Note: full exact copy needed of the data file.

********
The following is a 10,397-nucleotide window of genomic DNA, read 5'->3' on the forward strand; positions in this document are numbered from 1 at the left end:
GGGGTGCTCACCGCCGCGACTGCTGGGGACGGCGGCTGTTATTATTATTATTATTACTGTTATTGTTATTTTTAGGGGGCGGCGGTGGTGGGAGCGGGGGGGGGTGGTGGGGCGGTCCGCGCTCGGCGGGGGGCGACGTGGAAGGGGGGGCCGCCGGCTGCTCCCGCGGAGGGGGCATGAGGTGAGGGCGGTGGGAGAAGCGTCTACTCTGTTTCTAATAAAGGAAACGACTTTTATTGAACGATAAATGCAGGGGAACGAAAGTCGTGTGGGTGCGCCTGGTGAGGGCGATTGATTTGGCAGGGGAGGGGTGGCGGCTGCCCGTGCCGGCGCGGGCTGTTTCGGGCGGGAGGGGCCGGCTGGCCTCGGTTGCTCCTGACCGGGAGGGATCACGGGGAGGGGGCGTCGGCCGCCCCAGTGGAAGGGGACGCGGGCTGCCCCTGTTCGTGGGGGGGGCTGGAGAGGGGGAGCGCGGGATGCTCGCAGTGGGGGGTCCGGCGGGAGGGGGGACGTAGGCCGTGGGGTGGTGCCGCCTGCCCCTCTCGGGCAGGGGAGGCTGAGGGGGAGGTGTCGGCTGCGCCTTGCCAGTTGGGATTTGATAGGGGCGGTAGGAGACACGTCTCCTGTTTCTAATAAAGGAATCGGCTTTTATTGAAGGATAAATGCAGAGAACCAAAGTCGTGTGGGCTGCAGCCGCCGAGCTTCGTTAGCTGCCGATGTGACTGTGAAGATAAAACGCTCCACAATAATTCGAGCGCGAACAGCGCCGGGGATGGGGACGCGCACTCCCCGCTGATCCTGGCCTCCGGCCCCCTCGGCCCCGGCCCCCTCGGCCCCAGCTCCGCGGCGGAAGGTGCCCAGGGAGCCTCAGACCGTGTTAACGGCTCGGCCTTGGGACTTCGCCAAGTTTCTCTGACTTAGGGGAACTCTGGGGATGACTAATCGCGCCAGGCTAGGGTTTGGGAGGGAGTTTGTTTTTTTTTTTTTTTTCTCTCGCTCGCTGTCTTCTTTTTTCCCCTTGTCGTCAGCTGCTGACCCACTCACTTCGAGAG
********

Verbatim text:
The following is a 10,397-nucleotide window of genomic DNA, read 5'->3' on the forward strand; positions in this document are numbered from 1 at the left end:
GGGGTGCTCACCGCCGCGACTGCTGGGGACGGCGGCTGTTATTATTATTATTATTACTGTTATTGTTATTTTTAGGGGGCGGCGGTGGTGGGAGCGGGGGGGGGTGGTGGGGCGGTCCGCGCTCGGCGGGGGGCGACGTGGAAGGGGGGGCCGCCGGCTGCTCCCGCGGAGGGGGCATGAGGTGAGGGCGGTGGGAGAAGCGTCTACTCTGTTTCTAATAAAGGAAACGACTTTTATTGAACGATAAATGCAGGGGAACGAAAGTCGTGTGGGTGCGCCTGGTGAGGGCGATTGATTTGGCAGGGGAGGGGTGGCGGCTGCCCGTGCCGGCGCGGGCTGTTTCGGGCGGGAGGGGCCGGCTGGCCTCGGTTGCTCCTGACCGGGAGGGATCACGGGGAGGGGGCGTCGGCCGCCCCAGTGGAAGGGGACGCGGGCTGCCCCTGTTCGTGGGGGGGGCTGGAGAGGGGGAGCGCGGGATGCTCGCAGTGGGGGGTCCGGCGGGAGGGGGGACGTAGGCCGTGGGGTGGTGCCGCCTGCCCCTCTCGGGCAGGGGAGGCTGAGGGGGAGGTGTCGGCTGCGCCTTGCCAGTTGGGATTTGATAGGGGCGGTAGGAGACACGTCTCCTGTTTCTAATAAAGGAATCGGCTTTTATTGAAGGATAAATGCAGAGAACCAAAGTCGTGTGGGCTGCAGCCGCCGAGCTTCGTTAGCTGCCGATGTGACTGTGAAGATAAAACGCTCCACAATAATTCGAGCGCGAACAGCGCCGGGGATGGGGACGCGCACTCCCCGCTGATCCTGGCCTCCGGCCCCCTCGGCCCCGGCCCCCTCGGCCCCAGCTCCGCGGCGGAAGGTGCCCAGGGAGCCTCAGACCGTGTTAACGGCTCGGCCTTGGGACTTCGCCAAGTTTCTCTGACTTAGGGGAACTCTGGGGATGACTAATCGCGCCAGGCTAGGGTTTGGGAGGGAGTTTGTTTTTTTTTTTTTTTTCTCTCGCTCGCTGTCTTCTTTTTTCCCCTTGTCGTCAGCTGCTGACCCACTCACTTCGAGAG